“I’d like to get into yoga, but I just wish I were better at it.” The notion that one can be “good” or “bad” at yoga is misguided; with yoga there is no beginning, middle, or end. As I described in my post titled “I’m not good at yoga“, we all start wherever we are. There is no destination; we don’t go into a pose with the intention of stretching so that we get to a “place” where there is no more discomforting sensation. In any given yoga class, no matter how flexible one is, everyone in the class is feeling some sensation. There is no “there”. The intention is not the destination, but the journey itself. When we explore the depths of any particular yoga pose, we are all on a journey, even though our bodies manifest themselves differently in that journey. Some people don’t need to go as far to feel the benefits and sensation of the pose; others do. It’s that simple.
The truth is, many “advanced” poses don’t actually make people more open or flexible. Often the more complex poses are ways to contort the body by combining several poses into one, which looks impressive but doesn’t mean that people who can get into such poses are “better at yoga” than those who can’t. For example, an arm balance like Eka Pada Galavasana (One-Legged Balance) combines the arm strength and position exhibited in Chaturanga with the ability to balance the body’s weight with the arms as in Bakasana, and external rotation of the hip as in Pigeon. Each of these component poses can be practiced separately to build strength and flexibility where needed, and arguably benefit the practitioner more than the combined pose because they can be held longer, and more and better attention can be paid to the areas of the body that need it the most.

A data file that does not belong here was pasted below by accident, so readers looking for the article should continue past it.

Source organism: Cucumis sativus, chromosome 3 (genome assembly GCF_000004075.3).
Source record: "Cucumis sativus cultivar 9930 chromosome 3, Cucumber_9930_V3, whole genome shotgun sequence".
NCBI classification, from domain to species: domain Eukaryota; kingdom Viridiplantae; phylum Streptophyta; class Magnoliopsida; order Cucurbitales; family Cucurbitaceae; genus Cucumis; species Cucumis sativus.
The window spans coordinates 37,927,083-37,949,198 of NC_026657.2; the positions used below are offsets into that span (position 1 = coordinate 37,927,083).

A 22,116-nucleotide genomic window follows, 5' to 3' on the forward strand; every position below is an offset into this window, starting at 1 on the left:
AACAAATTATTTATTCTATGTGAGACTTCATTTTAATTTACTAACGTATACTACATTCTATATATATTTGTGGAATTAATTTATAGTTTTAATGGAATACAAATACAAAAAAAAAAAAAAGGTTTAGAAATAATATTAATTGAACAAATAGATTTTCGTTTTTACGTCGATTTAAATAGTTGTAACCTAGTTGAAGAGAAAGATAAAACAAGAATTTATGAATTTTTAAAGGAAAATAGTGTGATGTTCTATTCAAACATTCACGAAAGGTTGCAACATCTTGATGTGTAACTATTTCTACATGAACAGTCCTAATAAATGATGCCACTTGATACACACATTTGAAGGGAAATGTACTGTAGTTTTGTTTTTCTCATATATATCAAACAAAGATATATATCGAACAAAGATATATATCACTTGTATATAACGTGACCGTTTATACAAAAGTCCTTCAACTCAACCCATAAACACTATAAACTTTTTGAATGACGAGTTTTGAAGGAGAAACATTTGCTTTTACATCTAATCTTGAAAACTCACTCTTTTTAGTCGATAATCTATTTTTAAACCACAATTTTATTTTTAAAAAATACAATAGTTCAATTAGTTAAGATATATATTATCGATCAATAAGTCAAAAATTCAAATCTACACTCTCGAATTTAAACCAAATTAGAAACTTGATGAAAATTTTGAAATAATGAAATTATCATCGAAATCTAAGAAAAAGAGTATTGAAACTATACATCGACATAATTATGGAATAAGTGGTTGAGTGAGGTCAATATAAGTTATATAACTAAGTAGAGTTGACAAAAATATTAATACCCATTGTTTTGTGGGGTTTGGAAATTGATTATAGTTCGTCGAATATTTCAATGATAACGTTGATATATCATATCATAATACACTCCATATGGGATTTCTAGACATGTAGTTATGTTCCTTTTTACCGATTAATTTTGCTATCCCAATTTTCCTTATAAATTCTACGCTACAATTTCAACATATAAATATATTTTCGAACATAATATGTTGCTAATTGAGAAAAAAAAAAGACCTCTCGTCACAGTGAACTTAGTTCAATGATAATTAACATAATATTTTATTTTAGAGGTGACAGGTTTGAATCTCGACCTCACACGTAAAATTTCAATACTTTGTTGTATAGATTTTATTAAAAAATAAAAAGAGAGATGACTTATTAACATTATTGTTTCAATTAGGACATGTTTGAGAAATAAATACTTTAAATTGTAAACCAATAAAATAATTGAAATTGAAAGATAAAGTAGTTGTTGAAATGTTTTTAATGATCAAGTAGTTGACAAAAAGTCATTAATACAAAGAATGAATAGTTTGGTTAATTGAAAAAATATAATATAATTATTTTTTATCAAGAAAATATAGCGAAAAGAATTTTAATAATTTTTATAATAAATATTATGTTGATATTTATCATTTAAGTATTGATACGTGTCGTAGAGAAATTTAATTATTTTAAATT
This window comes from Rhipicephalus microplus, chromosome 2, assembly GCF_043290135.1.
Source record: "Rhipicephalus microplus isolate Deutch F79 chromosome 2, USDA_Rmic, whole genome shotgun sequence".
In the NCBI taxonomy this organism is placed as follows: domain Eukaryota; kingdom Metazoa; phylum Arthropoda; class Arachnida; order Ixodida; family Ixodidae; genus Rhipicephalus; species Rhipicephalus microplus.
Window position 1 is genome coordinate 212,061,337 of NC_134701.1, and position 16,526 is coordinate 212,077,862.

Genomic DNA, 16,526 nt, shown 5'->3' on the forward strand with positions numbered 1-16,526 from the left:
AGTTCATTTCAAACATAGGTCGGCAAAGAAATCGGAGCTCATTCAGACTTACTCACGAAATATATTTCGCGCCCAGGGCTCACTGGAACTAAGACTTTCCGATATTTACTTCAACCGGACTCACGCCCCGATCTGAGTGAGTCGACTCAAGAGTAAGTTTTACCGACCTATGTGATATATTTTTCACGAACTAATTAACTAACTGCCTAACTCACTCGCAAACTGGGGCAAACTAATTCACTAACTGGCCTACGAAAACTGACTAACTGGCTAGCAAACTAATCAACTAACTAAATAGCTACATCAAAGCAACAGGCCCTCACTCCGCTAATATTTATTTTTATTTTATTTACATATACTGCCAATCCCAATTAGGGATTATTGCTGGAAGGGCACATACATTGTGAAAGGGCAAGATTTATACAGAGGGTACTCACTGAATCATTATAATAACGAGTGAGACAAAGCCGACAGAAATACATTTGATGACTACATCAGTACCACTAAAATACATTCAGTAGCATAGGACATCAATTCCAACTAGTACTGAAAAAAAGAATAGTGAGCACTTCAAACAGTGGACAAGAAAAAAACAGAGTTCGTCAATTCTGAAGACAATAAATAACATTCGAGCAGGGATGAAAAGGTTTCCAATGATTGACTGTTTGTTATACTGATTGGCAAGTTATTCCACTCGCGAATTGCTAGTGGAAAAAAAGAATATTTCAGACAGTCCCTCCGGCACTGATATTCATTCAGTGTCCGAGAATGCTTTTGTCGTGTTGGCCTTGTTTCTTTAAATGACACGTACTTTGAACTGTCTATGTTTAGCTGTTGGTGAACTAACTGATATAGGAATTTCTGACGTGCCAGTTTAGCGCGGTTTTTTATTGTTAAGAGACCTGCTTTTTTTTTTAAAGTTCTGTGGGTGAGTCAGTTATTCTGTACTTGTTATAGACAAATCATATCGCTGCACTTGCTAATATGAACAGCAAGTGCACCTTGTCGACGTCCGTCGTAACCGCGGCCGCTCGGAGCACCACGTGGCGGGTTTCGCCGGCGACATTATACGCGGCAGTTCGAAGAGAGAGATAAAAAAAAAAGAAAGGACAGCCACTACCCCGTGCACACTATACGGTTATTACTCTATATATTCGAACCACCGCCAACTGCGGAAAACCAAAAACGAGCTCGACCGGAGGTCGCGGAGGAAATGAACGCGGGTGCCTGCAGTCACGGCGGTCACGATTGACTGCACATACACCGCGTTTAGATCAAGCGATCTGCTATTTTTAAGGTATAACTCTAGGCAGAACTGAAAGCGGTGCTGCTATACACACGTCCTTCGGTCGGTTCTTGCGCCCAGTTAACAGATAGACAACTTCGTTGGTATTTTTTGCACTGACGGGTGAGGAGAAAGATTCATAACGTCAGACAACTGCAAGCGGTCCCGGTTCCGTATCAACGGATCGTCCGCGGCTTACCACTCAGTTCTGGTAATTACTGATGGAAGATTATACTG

|Eka Pada Galavasana
= Chaturanga + Bakasana + Pigeon
It’s actually much easier to focus the mind in poses like Eka Pada Galavasana because it demands so much attention, whereas in Savasana the mind wanders more freely and it can be harder to keep the mind quiet. In this sense, Savasana is more of an “advanced” pose than Eka Pada Galavasana.
The biggest challenge most people have with practicing yoga is letting go of their ego and judgment of themselves and others. Finding inner stillness so the inner critic stops judging you, now that’s “advanced yoga”.